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Half-empty words wash away
the narratives, spilt favours,
modern fatigue —
we owe the landowners —
as our worn out pleas
flee in silence.
Our kins rode the wings of fate
in begging fashion,
shoveling their own
craving for death.
We mourn for old debts,
for we are tiny pebbles
in a shore of gluttons.
What purpose do our lips serve
when we speak pass the clouds?
While we cease to embrace
the pen with our tongues?
We dug out the snare, fist and spine.
They fed on our spirit.

-Armineonila M., 2016

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It’s been a while. But I’d like to share this piece I especially wrote for Pluma’s third year anniversary (September 14). Visit Pluma’s official website and blog for more features.

If only the burning of bridges
remains an idiot’s idiom
and we could still dream of flowerbeds

and never hear gunshots
of freedom from a remote uproar

lay the sword to rest –
what powers does it hold under a child’s gaze?
even time halts for mourning
when the sharp edges of tyranny
dug deep down their tiny bellies

Telling them
Told me

why must we smell the flowers?
read people with dead shot eyes

after a while

the trees shall whisper
some so-called heroes’ anthem
who spoiled the soil that fed them

while our ruins
are traded for inorganic memories

or so history went
and thought free verse rhymes
or weaves a synopsis of the future

but we refuse to breathe
the putrid lies
our masked men feed
a gold miner’s poverty

we tread
alongside fragile footsteps.

-Armineonila M., 2016

Mini musing: The pen is mighty until its ink had dried out.

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Mga Sangkap ng Langis (Ped Xing, KM Writers)

Mga sangkap ng langis

ni Armineonila M.

 

Mga sahog sa pagluto:

Isang ginagad na diploma

Walong sakong ari-arian

Pitong tasang tinimping luha

Tatlong basong pangarap (dinikdik)

Limang pirasong dignidad (tinadtad)

Sampung kilong pawis (sinala)

Isang kurot ng pagkutya

 

Mga hakbang sa paggawa:

 

Tunawin ang galon-galong

kaluluwang nagsakripisyo

para sa pamilya’t bayan,

kaluluwang ikinahon

ng globalisasyon

at nanlilisik na pangil

ng kapitalismo

sa kawaling disyerto;

 

Tustahin ang dating musmos

na hele ng Nanay at Tatay

na nagsibak pa ng panggatong

pangmatrikulang niluto

sa palasyong de-kalawang;

 

Tunawin, haluin, kayurin

hanggang sa lumapot

ang ‘di makatarungan,

ang pag-aalipusta

upang maitayo ang gusali

na’ng siyang hugis ay ganid;

 

Timplahin, lunurin

ang pangakong hindi na

lalayag pa at tatatakan

ang pagkatao ng alyas,

yaong tunog “bayani”

upang hindi malasap

ang pag-alingasaw

ng amoy pang-aalipin;

 

Paulit-ulit na timplahin,

haluin ng kalyuhing palad

ang pagkauhaw ng iba

sa likidong-yaman at parangal

kahit salat sa bayad

na ginhawang pasalubong;

 

Sundin ang patakarang ito

nang walang pag-alma

o pagkuwestiyon man lang,

bente-kwatro oras.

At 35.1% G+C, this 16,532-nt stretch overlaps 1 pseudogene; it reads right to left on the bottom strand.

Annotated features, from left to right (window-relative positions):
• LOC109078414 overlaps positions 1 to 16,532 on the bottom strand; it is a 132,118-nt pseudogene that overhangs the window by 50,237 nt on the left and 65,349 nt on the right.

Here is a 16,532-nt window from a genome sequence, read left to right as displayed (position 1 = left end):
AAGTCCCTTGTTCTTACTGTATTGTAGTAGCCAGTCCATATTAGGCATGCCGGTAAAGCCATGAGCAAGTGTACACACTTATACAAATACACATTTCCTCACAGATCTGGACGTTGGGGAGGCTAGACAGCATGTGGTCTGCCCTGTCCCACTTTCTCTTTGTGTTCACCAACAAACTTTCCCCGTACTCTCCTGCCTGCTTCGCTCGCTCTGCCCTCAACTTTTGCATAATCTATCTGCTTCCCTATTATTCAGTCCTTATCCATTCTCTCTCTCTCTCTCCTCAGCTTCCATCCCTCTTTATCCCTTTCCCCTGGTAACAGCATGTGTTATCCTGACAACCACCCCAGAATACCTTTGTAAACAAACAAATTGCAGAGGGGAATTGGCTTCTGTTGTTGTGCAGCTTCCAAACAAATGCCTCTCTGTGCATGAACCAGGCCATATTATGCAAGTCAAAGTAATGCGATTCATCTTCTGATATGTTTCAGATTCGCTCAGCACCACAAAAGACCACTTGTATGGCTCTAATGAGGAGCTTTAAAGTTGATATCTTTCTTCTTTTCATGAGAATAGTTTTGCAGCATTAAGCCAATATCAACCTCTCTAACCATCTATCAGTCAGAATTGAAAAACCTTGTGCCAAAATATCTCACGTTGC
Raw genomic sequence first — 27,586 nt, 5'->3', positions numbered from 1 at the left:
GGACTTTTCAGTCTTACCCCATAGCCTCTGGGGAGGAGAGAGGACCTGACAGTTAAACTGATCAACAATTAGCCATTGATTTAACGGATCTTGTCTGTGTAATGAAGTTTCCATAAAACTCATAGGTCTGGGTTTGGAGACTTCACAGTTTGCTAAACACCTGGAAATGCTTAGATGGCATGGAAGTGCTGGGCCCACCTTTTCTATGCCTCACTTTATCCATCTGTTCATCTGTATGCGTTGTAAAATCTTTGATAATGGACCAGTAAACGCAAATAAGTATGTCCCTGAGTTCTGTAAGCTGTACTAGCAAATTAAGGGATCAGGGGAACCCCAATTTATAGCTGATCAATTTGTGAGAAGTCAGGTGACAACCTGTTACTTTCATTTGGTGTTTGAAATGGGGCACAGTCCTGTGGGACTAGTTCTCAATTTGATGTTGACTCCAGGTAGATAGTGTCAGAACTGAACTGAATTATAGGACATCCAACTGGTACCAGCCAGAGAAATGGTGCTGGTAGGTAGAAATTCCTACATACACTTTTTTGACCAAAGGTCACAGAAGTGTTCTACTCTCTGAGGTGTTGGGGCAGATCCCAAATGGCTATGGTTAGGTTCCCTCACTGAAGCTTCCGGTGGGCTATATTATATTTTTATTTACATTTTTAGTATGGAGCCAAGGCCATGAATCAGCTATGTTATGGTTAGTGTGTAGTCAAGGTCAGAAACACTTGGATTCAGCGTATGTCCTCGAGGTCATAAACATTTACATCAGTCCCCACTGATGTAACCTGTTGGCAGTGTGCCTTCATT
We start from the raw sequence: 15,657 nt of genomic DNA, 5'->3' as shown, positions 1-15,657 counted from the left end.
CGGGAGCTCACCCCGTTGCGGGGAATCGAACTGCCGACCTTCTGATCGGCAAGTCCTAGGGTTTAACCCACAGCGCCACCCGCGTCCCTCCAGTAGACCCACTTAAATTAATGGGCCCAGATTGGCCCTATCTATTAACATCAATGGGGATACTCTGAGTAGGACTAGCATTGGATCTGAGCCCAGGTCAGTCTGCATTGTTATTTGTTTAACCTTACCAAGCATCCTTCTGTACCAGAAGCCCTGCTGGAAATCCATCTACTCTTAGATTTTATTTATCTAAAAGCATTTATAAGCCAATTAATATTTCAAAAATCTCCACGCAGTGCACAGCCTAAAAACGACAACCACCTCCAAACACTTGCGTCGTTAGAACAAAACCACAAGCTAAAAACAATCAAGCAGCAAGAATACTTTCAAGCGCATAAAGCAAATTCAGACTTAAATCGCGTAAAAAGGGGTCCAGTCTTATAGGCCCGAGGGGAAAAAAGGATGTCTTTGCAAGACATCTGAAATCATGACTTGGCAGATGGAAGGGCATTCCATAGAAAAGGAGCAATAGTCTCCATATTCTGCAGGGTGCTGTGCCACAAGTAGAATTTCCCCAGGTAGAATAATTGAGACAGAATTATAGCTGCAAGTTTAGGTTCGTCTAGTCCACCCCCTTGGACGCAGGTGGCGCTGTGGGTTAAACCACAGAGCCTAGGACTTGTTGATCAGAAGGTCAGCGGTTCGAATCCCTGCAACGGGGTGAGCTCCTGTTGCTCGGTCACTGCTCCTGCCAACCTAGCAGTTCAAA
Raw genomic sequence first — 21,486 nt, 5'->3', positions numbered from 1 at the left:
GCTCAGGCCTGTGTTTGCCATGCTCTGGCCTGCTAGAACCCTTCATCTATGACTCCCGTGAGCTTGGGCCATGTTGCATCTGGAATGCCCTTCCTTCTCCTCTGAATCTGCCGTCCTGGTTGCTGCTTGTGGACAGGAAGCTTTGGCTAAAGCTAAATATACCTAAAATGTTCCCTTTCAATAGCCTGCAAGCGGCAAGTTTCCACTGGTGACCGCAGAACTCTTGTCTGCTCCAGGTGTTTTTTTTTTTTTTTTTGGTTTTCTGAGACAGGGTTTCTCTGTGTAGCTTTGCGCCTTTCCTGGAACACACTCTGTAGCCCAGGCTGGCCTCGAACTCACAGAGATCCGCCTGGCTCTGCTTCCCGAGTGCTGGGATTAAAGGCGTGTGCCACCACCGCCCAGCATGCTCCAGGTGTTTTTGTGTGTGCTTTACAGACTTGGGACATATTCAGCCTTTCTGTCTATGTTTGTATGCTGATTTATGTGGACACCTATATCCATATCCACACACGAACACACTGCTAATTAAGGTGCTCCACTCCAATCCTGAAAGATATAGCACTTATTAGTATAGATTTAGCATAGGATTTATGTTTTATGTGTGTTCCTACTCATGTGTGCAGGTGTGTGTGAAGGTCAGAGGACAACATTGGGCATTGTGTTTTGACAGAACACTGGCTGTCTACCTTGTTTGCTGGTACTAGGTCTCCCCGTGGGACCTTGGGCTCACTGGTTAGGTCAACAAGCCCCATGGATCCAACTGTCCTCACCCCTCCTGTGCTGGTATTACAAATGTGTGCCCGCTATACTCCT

~o~



Translation:

The Recipe for Oil 
by Armineonila M.

The ingredients:

1 forged diploma
8 sacks of property
7 cups of whimper
3 glasses of ambition (chopped)
5 pcs. Of dignity (shredded)
10 kilos of sweat (filtered)
A pinch of nepotism

The procedure:

Slowly melt a gallon of sacrificed souls
Of family and country
Souls inside the box
Of globalisation
And the piercing fangs
Of capitalism
In the desert pan.

Cook until brownish
The infantile lullaby
Of Mama and Papa
Who chopped a forest
Of tuition fees from
The palace of rust.

Melt, stir, scrape
Until condensed
The unjust, the vilification
Built in a fortress
Of which shape is greed.

Mix and drown
The promise of immobility
That’s impressed in the self
An alias that sounds like “hero”
To cover up the stench
Of subjugation.

Mix over and again
With calloused palm
The thirst of the other
On liquefied riches and recognition
Even by poor earnings
That take home a dream.

Simply follow these steps
Without objection
Nary a question 
24 hours a day.

________________
*The original text in Filipino first appeared in the chapbook published by KM64 (Kilometers 64 Writers Collective) titled Ped Xing: Tula’y Tawiran (First Issue: Labourers), ed. Stum Casia. May 2014, pp. 23-24, Philippines. 

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Desert Song
by Armineonila M.

Oh dune,
what’s your alignment
in this arduous soil?
Do roaring decibels
mount your tongue
in the tune of a death march
to squeeze
unto undying armour of hope?
I eat the eyes that swallow you;
corrupt the minds which comfort you;
to feel how much you have grown
short; as stallions’ scavenged zone.
Only as my heart reached harbour
that you planted scimitars here under
your fertile breath, that’s weaving
some tapestry of arid thoughts.
Must I kill the spirits
that breed these lines,
or feed them again
with vintage spoons?
Still,
furnish me an oasis
of aged moons
or sit me amidst
oriental halls
and potent walls,